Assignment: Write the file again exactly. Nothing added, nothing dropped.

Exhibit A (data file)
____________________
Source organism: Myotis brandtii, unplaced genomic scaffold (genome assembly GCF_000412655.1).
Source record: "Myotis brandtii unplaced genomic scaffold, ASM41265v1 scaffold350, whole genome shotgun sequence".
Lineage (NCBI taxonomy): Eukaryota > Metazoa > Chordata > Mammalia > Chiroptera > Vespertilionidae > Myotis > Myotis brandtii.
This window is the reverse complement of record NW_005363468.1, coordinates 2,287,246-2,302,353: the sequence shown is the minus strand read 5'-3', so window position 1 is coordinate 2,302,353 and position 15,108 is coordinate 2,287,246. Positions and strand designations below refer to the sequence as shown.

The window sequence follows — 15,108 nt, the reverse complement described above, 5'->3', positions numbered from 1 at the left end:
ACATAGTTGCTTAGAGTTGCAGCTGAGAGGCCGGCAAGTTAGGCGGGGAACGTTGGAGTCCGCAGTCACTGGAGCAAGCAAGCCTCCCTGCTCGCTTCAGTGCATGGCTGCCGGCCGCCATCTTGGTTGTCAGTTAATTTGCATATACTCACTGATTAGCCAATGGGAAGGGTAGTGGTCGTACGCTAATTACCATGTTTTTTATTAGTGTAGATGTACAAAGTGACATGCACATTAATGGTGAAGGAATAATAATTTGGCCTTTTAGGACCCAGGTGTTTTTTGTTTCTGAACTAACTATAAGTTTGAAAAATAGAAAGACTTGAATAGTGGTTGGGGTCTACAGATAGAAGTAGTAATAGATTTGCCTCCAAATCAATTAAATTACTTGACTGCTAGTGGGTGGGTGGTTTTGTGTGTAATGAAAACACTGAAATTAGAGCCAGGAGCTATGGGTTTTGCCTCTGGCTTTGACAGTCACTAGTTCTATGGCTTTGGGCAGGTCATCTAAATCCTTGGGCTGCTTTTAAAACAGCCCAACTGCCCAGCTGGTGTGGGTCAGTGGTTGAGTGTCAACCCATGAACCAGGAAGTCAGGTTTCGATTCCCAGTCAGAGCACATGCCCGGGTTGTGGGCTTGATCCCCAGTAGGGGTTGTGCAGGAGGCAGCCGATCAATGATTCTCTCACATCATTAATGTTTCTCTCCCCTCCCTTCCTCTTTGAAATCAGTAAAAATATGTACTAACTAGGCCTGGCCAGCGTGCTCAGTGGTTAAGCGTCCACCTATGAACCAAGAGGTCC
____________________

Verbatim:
Source organism: Myotis brandtii, unplaced genomic scaffold (genome assembly GCF_000412655.1).
Source record: "Myotis brandtii unplaced genomic scaffold, ASM41265v1 scaffold350, whole genome shotgun sequence".
Lineage (NCBI taxonomy): Eukaryota > Metazoa > Chordata > Mammalia > Chiroptera > Vespertilionidae > Myotis > Myotis brandtii.
This window is the reverse complement of record NW_005363468.1, coordinates 2,287,246-2,302,353: the sequence shown is the minus strand read 5'-3', so window position 1 is coordinate 2,302,353 and position 15,108 is coordinate 2,287,246. Positions and strand designations below refer to the sequence as shown.

The window sequence follows — 15,108 nt, the reverse complement described above, 5'->3', positions numbered from 1 at the left end:
ACATAGTTGCTTAGAGTTGCAGCTGAGAGGCCGGCAAGTTAGGCGGGGAACGTTGGAGTCCGCAGTCACTGGAGCAAGCAAGCCTCCCTGCTCGCTTCAGTGCATGGCTGCCGGCCGCCATCTTGGTTGTCAGTTAATTTGCATATACTCACTGATTAGCCAATGGGAAGGGTAGTGGTCGTACGCTAATTACCATGTTTTTTATTAGTGTAGATGTACAAAGTGACATGCACATTAATGGTGAAGGAATAATAATTTGGCCTTTTAGGACCCAGGTGTTTTTTGTTTCTGAACTAACTATAAGTTTGAAAAATAGAAAGACTTGAATAGTGGTTGGGGTCTACAGATAGAAGTAGTAATAGATTTGCCTCCAAATCAATTAAATTACTTGACTGCTAGTGGGTGGGTGGTTTTGTGTGTAATGAAAACACTGAAATTAGAGCCAGGAGCTATGGGTTTTGCCTCTGGCTTTGACAGTCACTAGTTCTATGGCTTTGGGCAGGTCATCTAAATCCTTGGGCTGCTTTTAAAACAGCCCAACTGCCCAGCTGGTGTGGGTCAGTGGTTGAGTGTCAACCCATGAACCAGGAAGTCAGGTTTCGATTCCCAGTCAGAGCACATGCCCGGGTTGTGGGCTTGATCCCCAGTAGGGGTTGTGCAGGAGGCAGCCGATCAATGATTCTCTCACATCATTAATGTTTCTCTCCCCTCCCTTCCTCTTTGAAATCAGTAAAAATATGTACTAACTAGGCCTGGCCAGCGTGCTCAGTGGTTAAGCGTCCACCTATGAACCAAGAGGTCC